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Adagio Teas
   Features  >  London Theatre Reviews

 
THE KNIGHT OF THE BURNING PESTLE
at the Sam Wanamaker Playhouse

CREATURE COMFORTS
By ED WILSON

  Paul Ryder and Samuel Hargreaves/ Ph: Alastair Muir

One of the glories of the English-speaking theatre in recent years has been the reconstructed Globe on London’s South Bank. An open-air theatre with a thatched roof, built with authentic materials, it offers as well as anything could, the experience of seeing the plays of Shakespeare and his contemporaries performed as they were originally. The single person most responsible for the Globe was an indefatigable actor, Sam Wanamaker, who devoted the final years of his life to seeing that the dream of the theatre would finally be realized.
 
After the completion of the globe the next goal of its managers was to build next to it a much smaller, indoor theatre to resemble the Blackfriars, a Jacobean theatre on the north side of the Thames River where the later plays of Shakespeare and his colleagues were performed in the inclement winter months when the Globe was closed. The question was, what should this theatre look like? The Blackfriars itself was constructed inside a large monastic hall with a vaulted roof, but no one knew exactly how the audience was seated. Some 50 years ago, quite accidentally, drawings were discovered, attributed to a Jacobean architect, John Webb, with precise plans for seating in small indoor theatre of the kind being considered. For a number of years those responsible for planning the new structure went back and forth between a conjectural plan of the Blackfriars and the detailed plans by Webb. Finally the decision was made to go with the latter, and after a number of delays the building, carefully wrought and beautifully constructed, was recently completed. Appropriately, it was named the Wanamaker.
 
Public performances began at the start of the year. The first production was a tragedy, The Duchess of Malfi by John Webster, and the second, a comic piece, The Knight of the Burning Pestle by Francis Beaumont, both written in the early Jacobean era. So what is this theatre like, this attempt to duplicate theatre-going of a bygone day? Sadly, extremely disappointing. In some respects, those responsible acknowledged the passage of time, introducing air conditioning, for example. But when it came to audience seating they decided to follow Webb’s specifications to the letter. The result is short rows of narrow backless benches with small, thin cushions and no handrails of any kind. The day I attended, a number of elderly people were reaching out to others for help, some stumbling along the way. I sat at the end of a bench next to a large man who took up all of his own cushion and a good part of mine, with the result that a portion of my posterior was suspended in mid-air.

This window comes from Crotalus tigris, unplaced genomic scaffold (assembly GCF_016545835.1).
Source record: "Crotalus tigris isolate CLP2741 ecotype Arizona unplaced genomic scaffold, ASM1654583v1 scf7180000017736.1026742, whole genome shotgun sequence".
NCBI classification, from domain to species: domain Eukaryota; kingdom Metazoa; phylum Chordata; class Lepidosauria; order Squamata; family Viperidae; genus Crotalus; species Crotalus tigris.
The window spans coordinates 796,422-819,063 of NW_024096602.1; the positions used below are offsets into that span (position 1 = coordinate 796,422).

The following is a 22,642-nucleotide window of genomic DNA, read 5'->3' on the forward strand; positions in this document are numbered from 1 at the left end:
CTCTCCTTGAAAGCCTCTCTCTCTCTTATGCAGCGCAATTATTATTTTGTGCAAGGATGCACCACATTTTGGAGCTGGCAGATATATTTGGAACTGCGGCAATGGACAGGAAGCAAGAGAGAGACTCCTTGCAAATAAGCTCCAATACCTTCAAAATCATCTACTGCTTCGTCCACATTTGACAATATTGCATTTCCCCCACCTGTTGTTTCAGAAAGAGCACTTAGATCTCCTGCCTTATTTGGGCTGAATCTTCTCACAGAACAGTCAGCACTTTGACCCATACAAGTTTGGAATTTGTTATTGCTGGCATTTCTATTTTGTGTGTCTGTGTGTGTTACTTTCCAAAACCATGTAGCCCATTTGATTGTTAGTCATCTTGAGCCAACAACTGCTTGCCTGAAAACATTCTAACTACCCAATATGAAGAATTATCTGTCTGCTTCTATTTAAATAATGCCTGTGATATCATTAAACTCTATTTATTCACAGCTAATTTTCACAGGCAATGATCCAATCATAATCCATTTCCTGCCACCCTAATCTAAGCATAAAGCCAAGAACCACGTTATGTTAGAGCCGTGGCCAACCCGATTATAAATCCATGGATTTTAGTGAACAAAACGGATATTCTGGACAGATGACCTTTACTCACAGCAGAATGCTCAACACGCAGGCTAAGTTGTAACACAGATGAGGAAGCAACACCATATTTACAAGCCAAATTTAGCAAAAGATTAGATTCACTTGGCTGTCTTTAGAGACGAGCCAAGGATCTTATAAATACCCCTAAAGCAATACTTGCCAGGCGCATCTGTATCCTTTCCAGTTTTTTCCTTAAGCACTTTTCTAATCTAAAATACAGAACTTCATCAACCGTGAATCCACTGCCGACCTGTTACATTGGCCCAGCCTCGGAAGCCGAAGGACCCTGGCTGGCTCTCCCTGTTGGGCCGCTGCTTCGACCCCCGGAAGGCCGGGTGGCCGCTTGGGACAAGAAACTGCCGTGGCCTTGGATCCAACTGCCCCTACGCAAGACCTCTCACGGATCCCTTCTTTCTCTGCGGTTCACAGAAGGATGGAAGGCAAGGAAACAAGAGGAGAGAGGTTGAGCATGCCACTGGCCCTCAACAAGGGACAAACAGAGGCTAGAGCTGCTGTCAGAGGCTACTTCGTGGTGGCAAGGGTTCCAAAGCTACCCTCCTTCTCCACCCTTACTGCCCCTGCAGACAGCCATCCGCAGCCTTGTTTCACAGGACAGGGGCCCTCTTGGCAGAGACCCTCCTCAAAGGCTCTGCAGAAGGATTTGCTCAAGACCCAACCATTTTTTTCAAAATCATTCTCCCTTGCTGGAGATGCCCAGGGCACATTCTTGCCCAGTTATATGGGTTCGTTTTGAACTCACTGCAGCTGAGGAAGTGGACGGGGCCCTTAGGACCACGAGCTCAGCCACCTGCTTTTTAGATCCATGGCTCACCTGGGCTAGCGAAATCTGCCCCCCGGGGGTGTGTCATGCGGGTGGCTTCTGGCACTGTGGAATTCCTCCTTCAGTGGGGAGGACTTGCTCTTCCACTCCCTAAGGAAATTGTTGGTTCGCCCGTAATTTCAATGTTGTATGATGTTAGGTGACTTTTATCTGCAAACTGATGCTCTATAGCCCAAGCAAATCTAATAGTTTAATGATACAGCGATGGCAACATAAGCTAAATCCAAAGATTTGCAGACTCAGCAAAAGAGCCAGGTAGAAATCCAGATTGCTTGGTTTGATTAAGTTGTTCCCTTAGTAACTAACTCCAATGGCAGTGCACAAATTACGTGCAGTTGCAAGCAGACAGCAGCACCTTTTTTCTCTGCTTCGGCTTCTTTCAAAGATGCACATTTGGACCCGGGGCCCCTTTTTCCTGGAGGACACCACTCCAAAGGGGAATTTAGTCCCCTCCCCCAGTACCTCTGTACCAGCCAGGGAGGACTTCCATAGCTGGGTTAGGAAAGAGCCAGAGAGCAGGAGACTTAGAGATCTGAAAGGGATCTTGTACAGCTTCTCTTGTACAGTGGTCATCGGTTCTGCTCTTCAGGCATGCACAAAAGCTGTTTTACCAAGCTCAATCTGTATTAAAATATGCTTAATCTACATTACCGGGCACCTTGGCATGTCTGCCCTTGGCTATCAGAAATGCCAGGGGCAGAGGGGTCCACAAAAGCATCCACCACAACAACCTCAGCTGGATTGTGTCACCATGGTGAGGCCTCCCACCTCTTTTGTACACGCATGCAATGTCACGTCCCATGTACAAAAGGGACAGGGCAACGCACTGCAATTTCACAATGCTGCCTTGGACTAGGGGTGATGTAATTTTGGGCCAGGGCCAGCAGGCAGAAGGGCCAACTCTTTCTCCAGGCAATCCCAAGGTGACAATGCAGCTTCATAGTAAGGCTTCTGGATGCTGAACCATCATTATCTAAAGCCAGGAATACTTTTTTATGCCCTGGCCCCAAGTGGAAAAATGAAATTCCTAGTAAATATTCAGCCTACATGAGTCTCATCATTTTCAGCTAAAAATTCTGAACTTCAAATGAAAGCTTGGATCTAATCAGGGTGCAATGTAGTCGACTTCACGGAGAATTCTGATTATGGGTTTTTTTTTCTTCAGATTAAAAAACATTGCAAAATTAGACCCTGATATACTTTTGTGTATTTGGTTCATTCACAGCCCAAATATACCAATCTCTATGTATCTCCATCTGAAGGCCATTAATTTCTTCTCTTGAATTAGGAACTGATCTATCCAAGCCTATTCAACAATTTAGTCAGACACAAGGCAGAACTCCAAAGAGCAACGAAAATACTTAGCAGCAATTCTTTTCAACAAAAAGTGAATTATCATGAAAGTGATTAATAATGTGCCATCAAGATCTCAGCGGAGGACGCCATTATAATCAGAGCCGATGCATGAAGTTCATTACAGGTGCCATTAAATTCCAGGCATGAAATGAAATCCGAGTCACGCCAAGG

Obviously this passion for authenticity by the planners overrode everything else. And one can only ask, what were they thinking? The Blackfriars was 400 years ago. People today live much longer than they did then, they are much taller, and rightly or wrongly, they like their creature comforts. If those in charge reduce the number of seats and make them slightly more comfortable, they will be able to get fewer people into the auditorium. However, I see no alternative for them but to gird up their loins and go back to the drawing board.
 
As for the play I saw, The Knight of the Burning Pestle, it is a farcical pastiche that operates on three levels. On one level it is a traditional drama of the period with young men vying for the hand of a maid. On a second level it is a radical departure for the period – audience members (a grocer and his wife) interrupt the play and climb on stage to demand that they see a play depicting people like themselves, insisting that the person should be their apprentice, Rafe. And on the third level, there is the play Rafe is in, a sort of Don Quixote adventure. It is a difficult play to direct. For starters, it is important to give each of the three threads its own style and identity. Unfortunately the director, Adele Thomas, has not found the key but has, I fear, opted to treat the entire enterprise as slapstick buffoonery.
 
The tip-off comes even before the play begins. It has become a hallmark, first at the Globe and now at the Wanamaker, to lower chandeliers of real candles from the ceiling, which are lit by hand, then raised to serve as lighting for the performance. With the Globe company, recently on tour with Twelfth Night and Richard III, this task was performed with efficiency and purpose. Here, however, two clownish actors come on stage and with a loud honk ask that the chandeliers be lowered, whereat there follows a lengthy succession of missteps – chandeliers hitting the men, pratfalls and the like. This, unfortunately, sets the tone for performance to follow: broad comedy from start to finish. Audience members laughed regularly when they were cued by the actors, which was often, but any real delineation among the various threads was lost in a blur of comic business.
 
This is just one production, however, and it is now closed. There will be many more productions, doubtless excellent ones, which will prove the merit of the enterprise. What will happen to those hard, narrow, backless benches is another matter.

 


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